The main LEC line
But JEP says situation is beyond their control
Abrupt power cut in the distribution of electricity across Nimba County under the Jungle Energy Power (JEP) is creating problems for many businesses, homes, and offices.
The Liberia Electricity Cooperation (LEC) Nimba Grid is run by a private firm, "Jungle Energy Power," and has been managing the flow of electricity supplied from the Ivory Coast.
Since JEP took over the Nimba Grid in 2016, the flow of electricity has not been consistent, due to abrupt power cuts which sometimes takes weeks to restore, without any notification to the public.
The larger business community and homes across the area under JEP are finding the situation frustrating as it has left many appliances damaged.
When the Daily Observer asked JEP about the cause of the abrupt power cut, JEP's Overseer Keita Aliyou Musa said the abrupt power cut was done by the supplier from the Ivory Coast, which is beyond their control.
He said as a business entity, "we have no intention to frustrate our customers by cutting power for no reason; but it happens without any notification to JEP Management from the supplier in Ivory Coast."
"The Ivorian supplier does not inform us in advance, so we too cannot alert our customers," he said. Musa explained that any problem within their reach, whether accidental or deliberate, can be solved in a shorter period of time.
A high-tension line in Nimba County
The cross-border electrification of rural cities and towns along the border with Ivory Coast was highly welcomed by the beneficiary counties, including Nimba, Grand Gedeh and Maryland, which many believed would contribute to the socio-economic well-being of the people.
"Our expectation was high when this electricity entered Liberia, but we are not treated fairly because of the frequent power cut, which has caused damage to our iceboxes and other appliances," said Jonathan Harris, a father of three who earns a living selling cold water.
According to Musa, customers pay US$0.25 per kilowatt. But most customers say they can sometimes pay flat rates of US$50 or US$100 for their prepaid meter. "We pay our bill, but don't enjoy it at all, because the electricity is not stable," he said.
The Nimba Grid under JEP begins from Loguatuo and ends in the commercial city of Saclepea, which comprises about a quarter of Nimba County.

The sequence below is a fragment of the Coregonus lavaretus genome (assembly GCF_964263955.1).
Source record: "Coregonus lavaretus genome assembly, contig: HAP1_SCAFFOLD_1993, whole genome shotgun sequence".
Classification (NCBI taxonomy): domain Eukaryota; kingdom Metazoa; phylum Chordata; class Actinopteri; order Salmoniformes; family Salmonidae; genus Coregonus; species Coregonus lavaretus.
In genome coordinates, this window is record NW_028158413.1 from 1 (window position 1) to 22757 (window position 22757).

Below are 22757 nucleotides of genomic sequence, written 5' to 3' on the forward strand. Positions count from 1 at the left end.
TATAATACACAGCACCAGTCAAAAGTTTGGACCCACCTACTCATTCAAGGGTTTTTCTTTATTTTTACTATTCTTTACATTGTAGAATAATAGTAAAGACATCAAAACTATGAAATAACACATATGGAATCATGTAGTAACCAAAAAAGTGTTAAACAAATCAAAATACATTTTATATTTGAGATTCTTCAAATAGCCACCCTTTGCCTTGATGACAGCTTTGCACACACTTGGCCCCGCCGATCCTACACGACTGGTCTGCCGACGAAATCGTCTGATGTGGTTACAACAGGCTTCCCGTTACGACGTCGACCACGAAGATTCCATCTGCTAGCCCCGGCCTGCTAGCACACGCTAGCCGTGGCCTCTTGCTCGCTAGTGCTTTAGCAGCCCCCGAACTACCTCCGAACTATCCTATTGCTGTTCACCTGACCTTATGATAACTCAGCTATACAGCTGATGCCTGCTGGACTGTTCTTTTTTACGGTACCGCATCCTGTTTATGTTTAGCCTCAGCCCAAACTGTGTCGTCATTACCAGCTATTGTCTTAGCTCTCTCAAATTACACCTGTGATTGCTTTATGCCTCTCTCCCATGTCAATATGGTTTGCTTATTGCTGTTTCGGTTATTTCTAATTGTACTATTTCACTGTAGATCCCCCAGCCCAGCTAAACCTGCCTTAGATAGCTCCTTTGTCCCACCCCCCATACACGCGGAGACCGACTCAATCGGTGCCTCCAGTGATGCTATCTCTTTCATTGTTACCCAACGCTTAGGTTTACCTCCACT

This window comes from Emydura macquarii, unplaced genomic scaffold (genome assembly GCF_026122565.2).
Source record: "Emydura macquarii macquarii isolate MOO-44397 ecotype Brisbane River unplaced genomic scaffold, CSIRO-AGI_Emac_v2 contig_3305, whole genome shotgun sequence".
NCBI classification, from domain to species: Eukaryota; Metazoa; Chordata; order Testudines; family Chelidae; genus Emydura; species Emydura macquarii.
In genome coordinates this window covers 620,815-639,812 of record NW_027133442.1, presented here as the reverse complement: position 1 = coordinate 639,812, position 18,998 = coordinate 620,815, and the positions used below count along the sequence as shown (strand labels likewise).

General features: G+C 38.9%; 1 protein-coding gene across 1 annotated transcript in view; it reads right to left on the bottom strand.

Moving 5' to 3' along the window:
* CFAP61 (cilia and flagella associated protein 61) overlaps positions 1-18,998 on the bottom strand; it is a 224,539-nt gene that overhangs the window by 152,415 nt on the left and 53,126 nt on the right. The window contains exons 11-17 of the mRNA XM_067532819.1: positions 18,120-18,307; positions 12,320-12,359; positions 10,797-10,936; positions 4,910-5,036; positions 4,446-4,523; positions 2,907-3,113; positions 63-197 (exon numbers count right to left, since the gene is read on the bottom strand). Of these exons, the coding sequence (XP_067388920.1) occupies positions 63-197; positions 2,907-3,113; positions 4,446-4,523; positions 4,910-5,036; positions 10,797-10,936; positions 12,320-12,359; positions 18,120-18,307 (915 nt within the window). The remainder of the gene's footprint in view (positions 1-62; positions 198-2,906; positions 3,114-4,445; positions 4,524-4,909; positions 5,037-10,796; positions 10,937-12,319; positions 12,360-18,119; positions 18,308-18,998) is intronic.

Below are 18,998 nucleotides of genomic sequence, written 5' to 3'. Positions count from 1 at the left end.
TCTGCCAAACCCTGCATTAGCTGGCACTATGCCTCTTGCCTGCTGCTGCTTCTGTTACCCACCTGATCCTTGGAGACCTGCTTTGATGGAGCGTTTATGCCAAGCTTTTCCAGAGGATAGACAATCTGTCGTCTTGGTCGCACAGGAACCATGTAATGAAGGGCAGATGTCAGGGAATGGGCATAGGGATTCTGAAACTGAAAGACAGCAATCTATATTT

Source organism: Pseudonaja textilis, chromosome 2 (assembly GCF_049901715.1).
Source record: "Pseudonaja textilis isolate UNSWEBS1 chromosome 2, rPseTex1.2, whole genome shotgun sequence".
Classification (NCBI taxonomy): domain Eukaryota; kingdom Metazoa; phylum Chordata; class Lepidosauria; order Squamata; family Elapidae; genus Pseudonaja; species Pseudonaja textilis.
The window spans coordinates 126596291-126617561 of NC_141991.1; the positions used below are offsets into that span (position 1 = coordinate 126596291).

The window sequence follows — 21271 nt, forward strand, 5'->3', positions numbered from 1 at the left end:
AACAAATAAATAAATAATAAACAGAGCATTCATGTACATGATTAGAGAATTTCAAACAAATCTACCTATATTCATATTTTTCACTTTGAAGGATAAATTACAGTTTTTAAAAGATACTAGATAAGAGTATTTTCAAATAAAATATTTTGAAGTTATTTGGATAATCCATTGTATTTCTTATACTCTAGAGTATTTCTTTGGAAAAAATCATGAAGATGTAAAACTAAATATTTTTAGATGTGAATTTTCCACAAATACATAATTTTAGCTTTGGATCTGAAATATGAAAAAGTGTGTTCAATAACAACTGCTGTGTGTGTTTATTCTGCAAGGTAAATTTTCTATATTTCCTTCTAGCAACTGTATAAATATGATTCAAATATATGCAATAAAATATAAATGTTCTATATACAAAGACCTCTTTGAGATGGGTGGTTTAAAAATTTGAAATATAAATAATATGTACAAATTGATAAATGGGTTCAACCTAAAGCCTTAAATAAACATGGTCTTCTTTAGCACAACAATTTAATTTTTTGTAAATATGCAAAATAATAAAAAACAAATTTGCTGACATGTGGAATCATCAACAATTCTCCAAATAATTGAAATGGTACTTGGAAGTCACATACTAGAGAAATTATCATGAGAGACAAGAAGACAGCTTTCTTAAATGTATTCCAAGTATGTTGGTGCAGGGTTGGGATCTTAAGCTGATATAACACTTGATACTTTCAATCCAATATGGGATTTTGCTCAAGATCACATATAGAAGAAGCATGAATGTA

Presently, many parts of Sanniquellie, Ganta, Saclepea and other towns along the road are yet to be connected. Many attribute this slow pace of development to too much bureaucracy in getting connected. Some customers allege that they have had to purchase their own poles or wires out of pocket, a claim JEP has disputed, saying material constraints was the main cause in connecting other communities.
The JEP management said since 2016, about 5,000 homes were connected, while at the same time the company was trying to connect Yekepa and other towns far from the main power line.
The rural electrification program was implemented by the West Africa Power Pool and sponsored by the European Union (EU). It covers three counties along the border with Ivory Coast and was initially managed by the Liberia Electricity Corporation (LEC) until it was turned over to Jungle Energy Power, which comprises of both Liberian and Ghanaian companies, in 2016.
Transco equipment passing through Ganta, heding for Bong earlier this week.
The JEP said the LEC left liability of about US$1.6M to be paid to the Ivory Coast supplier and they are gradually deducting the amount from the customers who owed them.
In a similar development, another electricity company known as Transco, is currently bringing equipment to supply or distribute electricity across the northern belt of Liberia, including Nimba, Bong, and Lofa counties.
Transco has already procured 10 acres of land between Sanniquellie and Yekepa, where the construction of its camp and substation is ongoing.
Ishmael F. Menkor